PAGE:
The Leipzig Book Prize for European Understanding has been awarded annually since 1994 and is one of the most important literature awards in Germany.
Endowned with 20,000 euros (nearly $21,600), the prize recognizes writers who have contributed to cross-cultural understanding in Europe. According to the prize jury, Énard’s novel received the award for its powerful meditation on the common cultural heritage shared between Europe and the Middle East.
Dedicated to the people of Syria, the book suggests a need for open borders in Europe in the face of rising anti-immigrant populism.
Held from March 23-26, the Leipzig Book Fair is the second-largest book industry exhibition in Germany after the Frankfurt Book Fair. Tonight’s opening ceremony will be presided over by Oliver Zille, director of the Leipzig Book Fair, Alexander Skipis, CEO of the German Publishers & Booksellers Association, and the Lithuanian Vice Cultural Minister, Romas Jarockis. Lithuania is the event’s guest country this year.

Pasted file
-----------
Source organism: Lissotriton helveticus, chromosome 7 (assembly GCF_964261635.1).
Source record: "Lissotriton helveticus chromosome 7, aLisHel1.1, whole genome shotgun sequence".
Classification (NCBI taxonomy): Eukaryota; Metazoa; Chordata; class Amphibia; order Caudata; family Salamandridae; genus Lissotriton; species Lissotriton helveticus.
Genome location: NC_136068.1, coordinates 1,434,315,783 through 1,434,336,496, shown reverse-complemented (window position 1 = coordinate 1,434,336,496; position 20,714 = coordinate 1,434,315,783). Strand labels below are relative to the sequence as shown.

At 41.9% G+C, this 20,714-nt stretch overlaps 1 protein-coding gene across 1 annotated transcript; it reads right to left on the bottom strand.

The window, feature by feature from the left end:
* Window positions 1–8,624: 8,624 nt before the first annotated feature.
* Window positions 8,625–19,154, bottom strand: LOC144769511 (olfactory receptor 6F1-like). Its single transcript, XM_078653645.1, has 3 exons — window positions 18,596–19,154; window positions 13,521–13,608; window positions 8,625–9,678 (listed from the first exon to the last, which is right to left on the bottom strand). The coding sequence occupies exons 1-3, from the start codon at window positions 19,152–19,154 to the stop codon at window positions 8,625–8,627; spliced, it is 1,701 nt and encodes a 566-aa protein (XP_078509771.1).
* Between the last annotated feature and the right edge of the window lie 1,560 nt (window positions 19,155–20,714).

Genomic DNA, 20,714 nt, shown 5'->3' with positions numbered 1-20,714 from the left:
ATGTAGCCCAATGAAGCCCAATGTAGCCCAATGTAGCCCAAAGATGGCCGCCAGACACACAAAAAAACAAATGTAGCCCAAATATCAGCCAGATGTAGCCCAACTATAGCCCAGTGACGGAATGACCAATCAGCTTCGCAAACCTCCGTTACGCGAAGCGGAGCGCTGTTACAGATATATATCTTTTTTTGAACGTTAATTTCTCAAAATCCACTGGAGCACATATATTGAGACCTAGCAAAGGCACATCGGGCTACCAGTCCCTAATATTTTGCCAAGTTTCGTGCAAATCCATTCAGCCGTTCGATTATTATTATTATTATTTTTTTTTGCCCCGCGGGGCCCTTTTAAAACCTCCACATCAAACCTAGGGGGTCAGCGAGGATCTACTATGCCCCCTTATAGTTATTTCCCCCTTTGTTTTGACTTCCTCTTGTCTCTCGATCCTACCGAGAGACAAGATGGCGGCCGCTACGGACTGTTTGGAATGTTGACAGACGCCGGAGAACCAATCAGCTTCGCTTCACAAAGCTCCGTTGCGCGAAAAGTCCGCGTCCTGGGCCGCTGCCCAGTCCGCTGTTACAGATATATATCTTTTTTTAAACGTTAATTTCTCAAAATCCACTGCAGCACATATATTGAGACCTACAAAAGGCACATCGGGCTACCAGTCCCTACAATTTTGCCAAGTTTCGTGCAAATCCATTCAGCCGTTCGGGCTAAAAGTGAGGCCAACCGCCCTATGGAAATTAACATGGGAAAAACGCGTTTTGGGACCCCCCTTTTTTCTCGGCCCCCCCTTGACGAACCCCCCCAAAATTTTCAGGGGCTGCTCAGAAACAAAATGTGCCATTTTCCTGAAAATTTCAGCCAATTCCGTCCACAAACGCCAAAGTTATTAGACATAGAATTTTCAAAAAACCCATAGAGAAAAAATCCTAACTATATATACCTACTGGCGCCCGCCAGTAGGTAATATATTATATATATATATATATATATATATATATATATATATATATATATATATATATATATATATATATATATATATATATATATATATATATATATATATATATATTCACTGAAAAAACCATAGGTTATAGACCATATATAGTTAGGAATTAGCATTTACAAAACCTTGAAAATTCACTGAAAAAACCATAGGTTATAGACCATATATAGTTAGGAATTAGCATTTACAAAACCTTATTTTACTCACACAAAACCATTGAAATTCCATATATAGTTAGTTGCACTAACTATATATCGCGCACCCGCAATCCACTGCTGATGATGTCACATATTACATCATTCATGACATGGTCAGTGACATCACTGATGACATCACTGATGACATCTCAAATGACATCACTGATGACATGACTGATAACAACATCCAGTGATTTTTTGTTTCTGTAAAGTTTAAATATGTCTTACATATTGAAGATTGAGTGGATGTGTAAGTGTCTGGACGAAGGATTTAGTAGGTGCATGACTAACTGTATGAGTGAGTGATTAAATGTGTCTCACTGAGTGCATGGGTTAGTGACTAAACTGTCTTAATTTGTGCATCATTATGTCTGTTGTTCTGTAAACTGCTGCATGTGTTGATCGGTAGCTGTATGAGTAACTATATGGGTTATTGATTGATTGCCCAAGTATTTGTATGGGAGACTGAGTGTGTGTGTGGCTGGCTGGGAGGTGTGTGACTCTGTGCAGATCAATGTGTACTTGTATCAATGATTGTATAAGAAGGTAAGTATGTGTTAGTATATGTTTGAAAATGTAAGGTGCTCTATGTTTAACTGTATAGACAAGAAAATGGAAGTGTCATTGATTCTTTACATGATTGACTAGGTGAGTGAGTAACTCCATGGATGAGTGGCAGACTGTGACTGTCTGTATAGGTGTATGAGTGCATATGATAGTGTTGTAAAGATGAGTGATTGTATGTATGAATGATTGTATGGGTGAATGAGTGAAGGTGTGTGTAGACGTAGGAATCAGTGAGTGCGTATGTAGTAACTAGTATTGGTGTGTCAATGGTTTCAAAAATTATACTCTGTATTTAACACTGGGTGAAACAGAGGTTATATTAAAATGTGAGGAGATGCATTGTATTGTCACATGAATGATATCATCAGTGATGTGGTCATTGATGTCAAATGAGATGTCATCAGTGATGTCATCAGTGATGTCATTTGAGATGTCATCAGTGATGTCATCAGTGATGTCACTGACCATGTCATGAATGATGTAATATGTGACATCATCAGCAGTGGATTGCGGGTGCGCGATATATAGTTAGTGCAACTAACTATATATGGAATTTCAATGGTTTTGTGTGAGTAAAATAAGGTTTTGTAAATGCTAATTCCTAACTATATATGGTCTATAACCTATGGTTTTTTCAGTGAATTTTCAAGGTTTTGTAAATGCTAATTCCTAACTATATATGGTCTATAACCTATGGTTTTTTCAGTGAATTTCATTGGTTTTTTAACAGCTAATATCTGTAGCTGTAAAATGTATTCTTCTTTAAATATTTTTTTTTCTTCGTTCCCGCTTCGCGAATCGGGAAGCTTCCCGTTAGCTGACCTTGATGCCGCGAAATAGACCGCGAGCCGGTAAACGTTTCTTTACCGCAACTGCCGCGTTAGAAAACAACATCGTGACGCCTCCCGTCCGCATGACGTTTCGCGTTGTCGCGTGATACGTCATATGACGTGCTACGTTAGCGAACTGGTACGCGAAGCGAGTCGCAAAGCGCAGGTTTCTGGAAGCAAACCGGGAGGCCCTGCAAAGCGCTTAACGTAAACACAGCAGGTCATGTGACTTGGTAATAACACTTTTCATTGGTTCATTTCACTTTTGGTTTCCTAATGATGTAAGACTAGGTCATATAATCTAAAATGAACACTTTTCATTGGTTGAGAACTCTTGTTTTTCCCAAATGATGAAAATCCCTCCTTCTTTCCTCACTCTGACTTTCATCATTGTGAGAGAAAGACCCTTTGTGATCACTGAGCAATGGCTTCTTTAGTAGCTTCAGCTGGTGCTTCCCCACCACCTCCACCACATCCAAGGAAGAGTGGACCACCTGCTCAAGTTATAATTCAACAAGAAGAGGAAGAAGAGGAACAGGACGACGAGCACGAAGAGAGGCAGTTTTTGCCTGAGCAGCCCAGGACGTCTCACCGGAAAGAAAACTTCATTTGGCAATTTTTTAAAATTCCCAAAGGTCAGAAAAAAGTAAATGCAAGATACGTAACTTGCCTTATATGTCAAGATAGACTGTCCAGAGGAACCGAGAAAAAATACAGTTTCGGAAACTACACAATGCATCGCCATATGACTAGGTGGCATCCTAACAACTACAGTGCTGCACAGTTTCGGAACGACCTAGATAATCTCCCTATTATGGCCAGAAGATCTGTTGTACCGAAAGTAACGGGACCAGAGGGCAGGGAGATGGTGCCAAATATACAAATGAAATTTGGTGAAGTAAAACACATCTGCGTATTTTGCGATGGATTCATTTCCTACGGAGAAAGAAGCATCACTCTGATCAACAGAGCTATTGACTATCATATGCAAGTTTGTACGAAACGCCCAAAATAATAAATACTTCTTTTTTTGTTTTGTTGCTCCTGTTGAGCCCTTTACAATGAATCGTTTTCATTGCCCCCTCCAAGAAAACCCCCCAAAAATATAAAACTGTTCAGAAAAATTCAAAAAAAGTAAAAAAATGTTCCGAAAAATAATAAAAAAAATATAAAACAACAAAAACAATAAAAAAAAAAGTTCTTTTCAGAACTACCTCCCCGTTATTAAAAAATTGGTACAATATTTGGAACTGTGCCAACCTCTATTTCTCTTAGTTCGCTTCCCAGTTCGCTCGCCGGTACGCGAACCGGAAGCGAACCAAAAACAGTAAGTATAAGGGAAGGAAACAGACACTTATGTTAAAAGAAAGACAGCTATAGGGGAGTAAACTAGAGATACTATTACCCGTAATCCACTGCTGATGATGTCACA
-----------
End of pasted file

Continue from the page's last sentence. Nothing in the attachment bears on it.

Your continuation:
The fair will feature 2,400 exhibitors (up from 2,250 in 2016) from 42 countries, with 260,000 visitors expected across the three days (roughly the same as 2016). The parallel “Leipzig liest” (Leipzig reads) event again features a strong program, with 3,300 writers and contributors celebrating the printed word at 3,400 events across 571 venues.
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